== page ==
The p53-family of transcription factors consists of three genes – p53, p63, and p73 – that share significant structural and functional similarities. Although these genes encode multiple variants that have opposing functions in cancer biology, the full-length, transactivating (TA) p53-family members are potent inducers of apoptosis and tumor suppression. Many anti-cancer agents, from traditional chemo- and radiation therapies to more recently developed small molecules, exert their effects by enhancing the anti-proliferative effects of p53 and TAp63/p73. In this review, we provide an overview of the regulatory pathways controlling the p53-family proteins as a framework for understanding p53-family targeted drug mechanisms. We will also summarize recent work on promising attempts to re-activate p53 in tumors. In addition, we will discuss how p63 and p73 – the two more recently discovered p53-family members – have affected drug discovery and how these two genes may also hold promise as drug targets for recent and future novel therapies. This review will emphasize how targeting multiple members of the family of p53 proteins is likely to provide an increased threat to the growth of cancer cells.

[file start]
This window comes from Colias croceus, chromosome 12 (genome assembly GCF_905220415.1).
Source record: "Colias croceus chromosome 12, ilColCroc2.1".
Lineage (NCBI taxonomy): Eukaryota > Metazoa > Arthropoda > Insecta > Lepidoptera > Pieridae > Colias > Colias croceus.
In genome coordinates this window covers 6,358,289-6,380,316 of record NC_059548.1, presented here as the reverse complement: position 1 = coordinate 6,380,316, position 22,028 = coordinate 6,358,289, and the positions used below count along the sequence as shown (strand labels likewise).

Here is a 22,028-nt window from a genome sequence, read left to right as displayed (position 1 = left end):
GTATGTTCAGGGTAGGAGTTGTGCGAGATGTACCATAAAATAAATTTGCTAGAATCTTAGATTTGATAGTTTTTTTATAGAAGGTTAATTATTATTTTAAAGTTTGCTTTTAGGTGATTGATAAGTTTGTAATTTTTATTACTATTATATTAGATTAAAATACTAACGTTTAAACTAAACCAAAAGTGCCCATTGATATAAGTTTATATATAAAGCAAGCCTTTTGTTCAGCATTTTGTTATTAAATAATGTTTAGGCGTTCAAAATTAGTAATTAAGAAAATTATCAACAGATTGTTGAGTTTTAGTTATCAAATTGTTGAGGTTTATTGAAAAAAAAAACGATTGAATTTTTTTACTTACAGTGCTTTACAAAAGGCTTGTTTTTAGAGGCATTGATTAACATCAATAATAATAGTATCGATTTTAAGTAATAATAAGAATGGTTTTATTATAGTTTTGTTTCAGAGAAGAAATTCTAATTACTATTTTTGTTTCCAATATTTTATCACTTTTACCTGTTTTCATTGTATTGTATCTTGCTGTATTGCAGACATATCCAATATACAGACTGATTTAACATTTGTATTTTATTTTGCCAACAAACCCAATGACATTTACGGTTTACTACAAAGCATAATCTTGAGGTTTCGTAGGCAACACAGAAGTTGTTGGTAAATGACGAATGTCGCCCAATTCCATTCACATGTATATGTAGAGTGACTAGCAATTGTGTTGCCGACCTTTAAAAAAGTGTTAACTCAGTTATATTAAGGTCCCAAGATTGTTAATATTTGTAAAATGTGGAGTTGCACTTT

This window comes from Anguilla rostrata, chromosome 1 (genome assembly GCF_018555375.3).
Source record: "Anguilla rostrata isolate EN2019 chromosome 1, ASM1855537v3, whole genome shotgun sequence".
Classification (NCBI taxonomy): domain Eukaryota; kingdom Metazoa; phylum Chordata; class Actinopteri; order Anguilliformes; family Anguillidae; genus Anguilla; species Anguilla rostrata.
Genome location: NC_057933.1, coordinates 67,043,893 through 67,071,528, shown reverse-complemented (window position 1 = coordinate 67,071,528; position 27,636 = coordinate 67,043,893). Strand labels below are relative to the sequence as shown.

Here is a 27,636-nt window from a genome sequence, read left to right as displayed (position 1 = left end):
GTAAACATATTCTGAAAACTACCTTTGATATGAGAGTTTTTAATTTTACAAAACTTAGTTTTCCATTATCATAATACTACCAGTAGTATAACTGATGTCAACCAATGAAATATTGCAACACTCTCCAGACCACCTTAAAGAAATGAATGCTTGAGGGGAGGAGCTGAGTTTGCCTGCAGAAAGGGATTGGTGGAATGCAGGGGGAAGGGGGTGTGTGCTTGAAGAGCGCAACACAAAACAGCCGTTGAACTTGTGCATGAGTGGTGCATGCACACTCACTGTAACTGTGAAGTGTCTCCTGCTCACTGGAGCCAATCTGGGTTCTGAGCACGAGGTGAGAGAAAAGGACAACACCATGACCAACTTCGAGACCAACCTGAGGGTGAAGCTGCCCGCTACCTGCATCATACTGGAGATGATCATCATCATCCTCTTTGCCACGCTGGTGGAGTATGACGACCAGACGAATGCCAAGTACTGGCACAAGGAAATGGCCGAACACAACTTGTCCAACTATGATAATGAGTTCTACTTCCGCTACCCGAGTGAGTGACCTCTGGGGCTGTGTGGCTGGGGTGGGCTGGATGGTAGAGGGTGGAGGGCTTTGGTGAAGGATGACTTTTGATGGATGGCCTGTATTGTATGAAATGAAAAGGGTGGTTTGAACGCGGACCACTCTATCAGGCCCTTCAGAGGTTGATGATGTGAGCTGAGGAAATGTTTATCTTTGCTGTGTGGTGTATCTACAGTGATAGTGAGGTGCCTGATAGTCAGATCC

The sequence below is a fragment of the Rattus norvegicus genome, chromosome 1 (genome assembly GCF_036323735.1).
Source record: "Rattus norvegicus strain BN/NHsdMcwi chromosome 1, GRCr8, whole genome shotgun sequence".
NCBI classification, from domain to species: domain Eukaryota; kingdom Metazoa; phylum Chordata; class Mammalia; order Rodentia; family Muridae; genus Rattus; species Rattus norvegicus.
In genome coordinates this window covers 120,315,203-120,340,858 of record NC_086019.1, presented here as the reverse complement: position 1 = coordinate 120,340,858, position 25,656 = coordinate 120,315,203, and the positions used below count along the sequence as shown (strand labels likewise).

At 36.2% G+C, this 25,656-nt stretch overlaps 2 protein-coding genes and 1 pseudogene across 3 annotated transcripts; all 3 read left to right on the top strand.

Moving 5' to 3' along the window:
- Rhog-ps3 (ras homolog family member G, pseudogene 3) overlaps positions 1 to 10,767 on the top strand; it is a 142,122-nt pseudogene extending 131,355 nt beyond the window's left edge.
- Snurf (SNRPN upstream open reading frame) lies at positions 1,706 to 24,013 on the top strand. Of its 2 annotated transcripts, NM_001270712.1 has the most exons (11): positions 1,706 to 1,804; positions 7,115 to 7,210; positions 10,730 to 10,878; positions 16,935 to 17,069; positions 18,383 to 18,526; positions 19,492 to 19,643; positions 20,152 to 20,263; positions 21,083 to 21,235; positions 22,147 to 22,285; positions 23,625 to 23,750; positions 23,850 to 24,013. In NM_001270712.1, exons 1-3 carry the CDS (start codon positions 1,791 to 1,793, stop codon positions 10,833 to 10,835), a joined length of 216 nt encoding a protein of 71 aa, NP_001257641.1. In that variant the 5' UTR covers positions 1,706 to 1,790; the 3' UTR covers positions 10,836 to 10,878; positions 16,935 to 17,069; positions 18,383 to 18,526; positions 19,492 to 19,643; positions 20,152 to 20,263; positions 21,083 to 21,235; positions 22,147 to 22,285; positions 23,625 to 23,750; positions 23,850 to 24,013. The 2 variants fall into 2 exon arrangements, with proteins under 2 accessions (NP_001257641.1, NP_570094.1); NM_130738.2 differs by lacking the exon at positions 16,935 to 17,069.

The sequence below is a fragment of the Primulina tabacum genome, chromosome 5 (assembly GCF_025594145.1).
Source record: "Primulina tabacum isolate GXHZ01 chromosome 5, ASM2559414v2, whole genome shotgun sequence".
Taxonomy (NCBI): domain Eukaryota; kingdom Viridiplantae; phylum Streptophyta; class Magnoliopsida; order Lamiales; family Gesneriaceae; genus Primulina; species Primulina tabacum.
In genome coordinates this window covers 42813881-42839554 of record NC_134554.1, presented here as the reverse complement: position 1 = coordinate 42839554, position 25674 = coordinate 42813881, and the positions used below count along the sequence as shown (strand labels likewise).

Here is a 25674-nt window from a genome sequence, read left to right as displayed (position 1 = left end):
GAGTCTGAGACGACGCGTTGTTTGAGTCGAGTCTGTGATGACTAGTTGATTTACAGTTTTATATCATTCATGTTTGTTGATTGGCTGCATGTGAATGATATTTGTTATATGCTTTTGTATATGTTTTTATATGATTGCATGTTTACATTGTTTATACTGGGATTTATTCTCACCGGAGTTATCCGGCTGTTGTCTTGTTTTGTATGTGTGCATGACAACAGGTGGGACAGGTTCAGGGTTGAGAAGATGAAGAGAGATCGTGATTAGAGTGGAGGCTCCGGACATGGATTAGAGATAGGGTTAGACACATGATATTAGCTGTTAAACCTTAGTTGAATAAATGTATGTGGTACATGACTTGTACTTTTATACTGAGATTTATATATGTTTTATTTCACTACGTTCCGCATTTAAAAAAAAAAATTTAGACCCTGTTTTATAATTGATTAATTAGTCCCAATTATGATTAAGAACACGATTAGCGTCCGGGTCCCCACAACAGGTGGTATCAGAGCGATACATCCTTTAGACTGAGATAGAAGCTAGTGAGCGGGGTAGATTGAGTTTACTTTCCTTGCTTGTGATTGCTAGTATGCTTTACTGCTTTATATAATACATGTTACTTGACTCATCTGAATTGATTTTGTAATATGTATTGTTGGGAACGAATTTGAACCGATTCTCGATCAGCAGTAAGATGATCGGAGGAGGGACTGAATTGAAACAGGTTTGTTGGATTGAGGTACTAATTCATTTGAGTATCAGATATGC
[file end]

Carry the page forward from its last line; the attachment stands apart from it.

Keywords: Apoptosis, cancer, chemotherapy, oncogene, p53-family, p73, p63, p53, tumor suppressor
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